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20 October 2017
10 January 2018

After having devoted numerous exhibitions to the Milanese art scene of the 1960s, Tornabuoni Art Paris inaugurates a second journey into Italian art, with the exhibition La Dolce Vita: Avant-Garde Artists in Post-War Rome.

In the 1950s, Rome was recovering from the wounds of WWII. While this dark past was in the background, these were the years of the economic boom and rebuilding, that came with a strong desire to make the most of life and celebrate beauty after the horror of war and Fascism.. La Dolce Vita pays tribute to and documents this historical moment in Italian art with a selection of 40 museum-quality works, many – including those by Alberto Burri, Carla Accardi and Piero Dorazio – created between the 1950s and 1960s, and others made in the years following La Dolce Vita, by artists such as Jannis Kounellis and Mario Ceroli, directly inspired by their experiences of the Post-War Roman art scene.

The first group of artists presented in the exhibition, take the name of Forma 1, founded in 1947 by Carla Accardi, Piero Dorazio and Giulio Turcato. The group dissolved in 1951, but profoundly shaped twentieth-century Italian art. The year 1951 also saw the birth of the groupe Origine, of which Piero Dorazio was also a member. Maintaining many contacts with American artists such as Cy Twombly and Robert Rauschenberg, the group was founded by Alberto Burri, Giuseppe Capogrossi, Ettore Colla and Mario Ballocco. By the late 1950s, Italian Pop precursors emerged in Rome: Mimmo Rotella with his appropriation of street posters through layering, tearing and peeling; followed by the sculptures of Mario Ceroli. Italian Pop Art found its unity in the Roman group Scuola di Piazza del Popolo whose members included Tano Festa, Franco Angeli and Mario Schifano. This research and references to art history also influenced the work of Pino Pascali and Renato Mambor.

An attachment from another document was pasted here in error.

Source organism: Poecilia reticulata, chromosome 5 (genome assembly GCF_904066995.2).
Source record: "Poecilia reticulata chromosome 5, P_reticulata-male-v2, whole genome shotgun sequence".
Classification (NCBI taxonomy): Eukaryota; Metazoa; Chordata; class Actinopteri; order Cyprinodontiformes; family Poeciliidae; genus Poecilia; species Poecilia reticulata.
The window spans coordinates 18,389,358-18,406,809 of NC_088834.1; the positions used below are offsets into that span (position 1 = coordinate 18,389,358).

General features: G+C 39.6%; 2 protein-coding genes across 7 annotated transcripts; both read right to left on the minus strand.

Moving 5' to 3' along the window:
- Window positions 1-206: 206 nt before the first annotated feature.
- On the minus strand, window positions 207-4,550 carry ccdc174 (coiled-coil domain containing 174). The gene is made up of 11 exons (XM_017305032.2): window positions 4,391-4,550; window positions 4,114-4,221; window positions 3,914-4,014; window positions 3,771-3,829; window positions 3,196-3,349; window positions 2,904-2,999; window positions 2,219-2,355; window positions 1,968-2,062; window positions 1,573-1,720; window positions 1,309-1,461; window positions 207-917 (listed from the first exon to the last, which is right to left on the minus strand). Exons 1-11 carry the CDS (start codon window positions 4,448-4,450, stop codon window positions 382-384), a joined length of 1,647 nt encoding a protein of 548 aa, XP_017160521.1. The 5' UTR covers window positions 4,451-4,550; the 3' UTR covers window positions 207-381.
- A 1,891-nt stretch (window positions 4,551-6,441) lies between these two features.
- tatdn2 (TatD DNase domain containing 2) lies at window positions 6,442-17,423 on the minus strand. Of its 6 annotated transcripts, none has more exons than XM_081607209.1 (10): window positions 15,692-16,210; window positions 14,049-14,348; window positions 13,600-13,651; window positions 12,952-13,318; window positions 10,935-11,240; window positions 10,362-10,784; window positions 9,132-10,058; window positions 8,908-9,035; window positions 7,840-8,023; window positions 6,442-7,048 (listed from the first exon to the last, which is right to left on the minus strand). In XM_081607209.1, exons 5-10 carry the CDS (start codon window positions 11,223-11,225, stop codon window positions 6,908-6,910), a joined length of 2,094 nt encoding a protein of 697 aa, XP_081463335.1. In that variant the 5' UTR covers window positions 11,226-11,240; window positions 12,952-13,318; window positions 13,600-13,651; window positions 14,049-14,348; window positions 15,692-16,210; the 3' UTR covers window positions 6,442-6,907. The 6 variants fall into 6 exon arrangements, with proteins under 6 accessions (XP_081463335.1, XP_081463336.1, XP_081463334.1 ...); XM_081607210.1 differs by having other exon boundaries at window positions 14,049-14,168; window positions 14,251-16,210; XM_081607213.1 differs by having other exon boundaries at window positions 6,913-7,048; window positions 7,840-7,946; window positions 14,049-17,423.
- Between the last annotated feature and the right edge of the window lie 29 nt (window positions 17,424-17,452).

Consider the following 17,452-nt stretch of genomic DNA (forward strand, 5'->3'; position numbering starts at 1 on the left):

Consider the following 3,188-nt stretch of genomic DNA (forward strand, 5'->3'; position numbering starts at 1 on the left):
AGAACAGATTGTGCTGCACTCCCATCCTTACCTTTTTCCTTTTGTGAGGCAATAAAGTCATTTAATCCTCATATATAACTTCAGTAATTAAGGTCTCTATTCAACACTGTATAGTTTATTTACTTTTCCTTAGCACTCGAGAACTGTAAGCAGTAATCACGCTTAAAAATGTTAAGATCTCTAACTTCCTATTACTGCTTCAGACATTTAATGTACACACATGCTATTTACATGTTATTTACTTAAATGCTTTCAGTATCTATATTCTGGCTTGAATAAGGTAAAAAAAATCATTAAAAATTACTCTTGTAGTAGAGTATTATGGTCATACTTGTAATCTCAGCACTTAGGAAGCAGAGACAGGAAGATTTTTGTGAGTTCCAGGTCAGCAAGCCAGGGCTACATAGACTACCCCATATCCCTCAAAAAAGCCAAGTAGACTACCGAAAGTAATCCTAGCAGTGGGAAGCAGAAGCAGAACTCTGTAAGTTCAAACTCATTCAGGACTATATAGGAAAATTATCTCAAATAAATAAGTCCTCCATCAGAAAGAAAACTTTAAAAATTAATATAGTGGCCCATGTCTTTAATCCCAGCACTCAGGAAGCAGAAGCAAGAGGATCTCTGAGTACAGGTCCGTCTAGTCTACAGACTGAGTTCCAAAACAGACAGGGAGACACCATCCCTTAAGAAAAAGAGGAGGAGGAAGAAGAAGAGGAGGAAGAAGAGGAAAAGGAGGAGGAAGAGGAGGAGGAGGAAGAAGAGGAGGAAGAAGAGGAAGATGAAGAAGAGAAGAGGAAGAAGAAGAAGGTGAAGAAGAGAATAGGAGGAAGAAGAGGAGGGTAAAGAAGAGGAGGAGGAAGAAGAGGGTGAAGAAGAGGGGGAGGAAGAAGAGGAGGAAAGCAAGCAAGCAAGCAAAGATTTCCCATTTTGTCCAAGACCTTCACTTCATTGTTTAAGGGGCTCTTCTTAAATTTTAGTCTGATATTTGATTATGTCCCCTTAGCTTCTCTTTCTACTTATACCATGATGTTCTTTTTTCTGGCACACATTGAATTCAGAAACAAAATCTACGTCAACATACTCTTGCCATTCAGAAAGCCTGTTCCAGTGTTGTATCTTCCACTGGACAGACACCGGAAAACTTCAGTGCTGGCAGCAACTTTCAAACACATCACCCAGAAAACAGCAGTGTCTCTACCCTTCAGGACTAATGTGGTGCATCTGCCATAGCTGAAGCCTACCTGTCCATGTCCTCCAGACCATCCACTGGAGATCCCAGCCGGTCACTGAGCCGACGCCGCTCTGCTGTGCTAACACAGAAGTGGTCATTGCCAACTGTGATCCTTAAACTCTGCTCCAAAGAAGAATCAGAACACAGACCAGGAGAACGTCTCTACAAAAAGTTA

In the creative setting of Post-War Rome, artists such as Mario Ceroli and Jannis Kounellis embarked on more radical experiments. As a tribute to Jannis Kounellis, who died last February, the final exhibition hall will be dedicated to his monumental work Untitled from 1989.